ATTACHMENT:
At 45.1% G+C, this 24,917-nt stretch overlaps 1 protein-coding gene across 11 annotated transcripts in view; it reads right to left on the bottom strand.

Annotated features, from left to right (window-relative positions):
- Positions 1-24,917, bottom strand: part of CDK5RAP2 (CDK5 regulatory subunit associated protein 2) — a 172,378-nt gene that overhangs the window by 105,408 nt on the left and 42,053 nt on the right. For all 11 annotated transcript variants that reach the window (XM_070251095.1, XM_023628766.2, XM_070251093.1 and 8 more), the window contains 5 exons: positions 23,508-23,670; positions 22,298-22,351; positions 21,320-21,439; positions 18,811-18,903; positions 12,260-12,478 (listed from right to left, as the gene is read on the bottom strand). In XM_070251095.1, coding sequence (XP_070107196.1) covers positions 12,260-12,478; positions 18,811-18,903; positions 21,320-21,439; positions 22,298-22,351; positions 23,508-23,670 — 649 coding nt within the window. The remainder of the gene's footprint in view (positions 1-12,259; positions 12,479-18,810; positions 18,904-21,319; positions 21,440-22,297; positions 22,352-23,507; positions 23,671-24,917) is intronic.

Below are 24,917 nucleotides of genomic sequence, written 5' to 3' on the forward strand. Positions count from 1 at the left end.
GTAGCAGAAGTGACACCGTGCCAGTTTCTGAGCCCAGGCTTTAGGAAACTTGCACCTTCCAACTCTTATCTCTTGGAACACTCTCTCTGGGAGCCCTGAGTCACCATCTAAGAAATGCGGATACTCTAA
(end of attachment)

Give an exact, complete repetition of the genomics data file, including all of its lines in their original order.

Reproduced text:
At 45.1% G+C, this 24,917-nt stretch overlaps 1 protein-coding gene across 11 annotated transcripts in view; it reads right to left on the bottom strand.

Annotated features, from left to right (window-relative positions):
- Positions 1-24,917, bottom strand: part of CDK5RAP2 (CDK5 regulatory subunit associated protein 2) — a 172,378-nt gene that overhangs the window by 105,408 nt on the left and 42,053 nt on the right. For all 11 annotated transcript variants that reach the window (XM_070251095.1, XM_023628766.2, XM_070251093.1 and 8 more), the window contains 5 exons: positions 23,508-23,670; positions 22,298-22,351; positions 21,320-21,439; positions 18,811-18,903; positions 12,260-12,478 (listed from right to left, as the gene is read on the bottom strand). In XM_070251095.1, coding sequence (XP_070107196.1) covers positions 12,260-12,478; positions 18,811-18,903; positions 21,320-21,439; positions 22,298-22,351; positions 23,508-23,670 — 649 coding nt within the window. The remainder of the gene's footprint in view (positions 1-12,259; positions 12,479-18,810; positions 18,904-21,319; positions 21,440-22,297; positions 22,352-23,507; positions 23,671-24,917) is intronic.

Below are 24,917 nucleotides of genomic sequence, written 5' to 3' on the forward strand. Positions count from 1 at the left end.
GTAGCAGAAGTGACACCGTGCCAGTTTCTGAGCCCAGGCTTTAGGAAACTTGCACCTTCCAACTCTTATCTCTTGGAACACTCTCTCTGGGAGCCCTGAGTCACCATCTAAGAAATGCGGATACTCTAA